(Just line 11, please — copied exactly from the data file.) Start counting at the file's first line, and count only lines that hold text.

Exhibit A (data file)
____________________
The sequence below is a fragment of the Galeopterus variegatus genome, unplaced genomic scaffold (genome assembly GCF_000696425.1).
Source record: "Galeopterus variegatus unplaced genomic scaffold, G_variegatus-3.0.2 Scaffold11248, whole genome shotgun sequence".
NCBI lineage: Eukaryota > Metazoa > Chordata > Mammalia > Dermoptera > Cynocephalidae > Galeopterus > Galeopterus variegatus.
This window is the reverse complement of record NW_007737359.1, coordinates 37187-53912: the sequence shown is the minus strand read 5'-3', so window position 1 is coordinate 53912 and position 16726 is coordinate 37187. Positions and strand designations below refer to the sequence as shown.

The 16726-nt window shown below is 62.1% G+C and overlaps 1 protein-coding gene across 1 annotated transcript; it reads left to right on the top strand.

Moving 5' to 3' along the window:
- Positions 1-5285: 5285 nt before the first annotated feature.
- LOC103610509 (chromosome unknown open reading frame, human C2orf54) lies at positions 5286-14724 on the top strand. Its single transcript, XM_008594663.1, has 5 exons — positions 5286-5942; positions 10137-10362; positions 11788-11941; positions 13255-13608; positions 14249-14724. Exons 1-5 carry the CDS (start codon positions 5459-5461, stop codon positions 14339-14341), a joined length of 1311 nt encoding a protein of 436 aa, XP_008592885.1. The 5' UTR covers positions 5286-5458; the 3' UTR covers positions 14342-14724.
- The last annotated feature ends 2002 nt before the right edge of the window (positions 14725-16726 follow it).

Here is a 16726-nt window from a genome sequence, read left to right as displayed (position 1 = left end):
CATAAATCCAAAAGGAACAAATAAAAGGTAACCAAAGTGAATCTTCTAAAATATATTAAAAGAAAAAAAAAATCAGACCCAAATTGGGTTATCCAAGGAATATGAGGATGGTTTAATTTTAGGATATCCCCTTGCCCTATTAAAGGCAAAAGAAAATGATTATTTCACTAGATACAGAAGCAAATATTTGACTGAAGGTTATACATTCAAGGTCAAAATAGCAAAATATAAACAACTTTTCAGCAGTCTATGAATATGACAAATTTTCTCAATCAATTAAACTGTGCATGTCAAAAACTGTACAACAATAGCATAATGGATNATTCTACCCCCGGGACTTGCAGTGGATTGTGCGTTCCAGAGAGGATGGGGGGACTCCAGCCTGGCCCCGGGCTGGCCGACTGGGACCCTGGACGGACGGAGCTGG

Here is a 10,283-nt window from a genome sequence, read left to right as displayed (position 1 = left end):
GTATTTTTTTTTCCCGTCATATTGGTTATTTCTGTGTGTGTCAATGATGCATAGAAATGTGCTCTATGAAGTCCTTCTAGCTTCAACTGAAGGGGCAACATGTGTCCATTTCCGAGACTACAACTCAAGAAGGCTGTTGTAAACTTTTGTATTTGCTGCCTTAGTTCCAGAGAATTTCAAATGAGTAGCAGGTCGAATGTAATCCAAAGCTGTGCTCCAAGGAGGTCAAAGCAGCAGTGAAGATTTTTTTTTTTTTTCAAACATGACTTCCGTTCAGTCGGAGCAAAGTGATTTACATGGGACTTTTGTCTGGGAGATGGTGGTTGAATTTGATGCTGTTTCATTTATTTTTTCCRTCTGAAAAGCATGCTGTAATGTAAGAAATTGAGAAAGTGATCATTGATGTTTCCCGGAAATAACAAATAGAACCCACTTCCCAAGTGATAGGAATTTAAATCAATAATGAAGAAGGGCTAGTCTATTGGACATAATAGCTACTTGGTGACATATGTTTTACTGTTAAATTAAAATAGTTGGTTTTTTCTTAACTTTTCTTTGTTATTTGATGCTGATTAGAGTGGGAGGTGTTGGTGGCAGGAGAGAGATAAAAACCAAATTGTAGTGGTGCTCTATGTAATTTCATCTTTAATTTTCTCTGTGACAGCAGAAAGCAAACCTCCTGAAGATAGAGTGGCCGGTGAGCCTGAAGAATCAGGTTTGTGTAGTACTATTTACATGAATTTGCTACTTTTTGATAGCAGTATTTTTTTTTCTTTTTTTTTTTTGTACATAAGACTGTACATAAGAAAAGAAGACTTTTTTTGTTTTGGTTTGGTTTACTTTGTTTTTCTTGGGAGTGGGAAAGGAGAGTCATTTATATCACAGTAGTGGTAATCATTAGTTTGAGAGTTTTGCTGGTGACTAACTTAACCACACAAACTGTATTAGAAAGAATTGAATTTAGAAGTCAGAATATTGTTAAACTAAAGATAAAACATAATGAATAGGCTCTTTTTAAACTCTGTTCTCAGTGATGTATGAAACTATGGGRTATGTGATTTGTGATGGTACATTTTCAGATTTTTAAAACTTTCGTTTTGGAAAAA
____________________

CATAAATCCAAAAGGAACAAATAAAAGGTAACCAAAGTGAATCTTCTAAAATATATTAAAAGAAAAAAAAAATCAGACCCAAATTGGGTTATCCAAGGAATATGAGGATGGTTTAATTTTAGGATATCCCCTTGCCCTATTAAAGGCAAAAGAAAATGATTATTTCACTAGATACAGAAGCAAATATTTGACTGAAGGTTATACATTCAAGGTCAAAATAGCAAAATATAAACAACTTTTCAGCAGTCTATGAATATGACAAATTTTCTCAATCAATTAAACTGTGCATGTCAAAAACTGTACAACAATAGCATAATGGATNATTCTACCCCCGGGACTTGCAGTGGATTGTGCGTTCCAGAGAGGATGGGGGGACTCCAGCCTGGCCCCGGGCTGGCCGACTGGGACCCTGGACGGACGGAGCTGG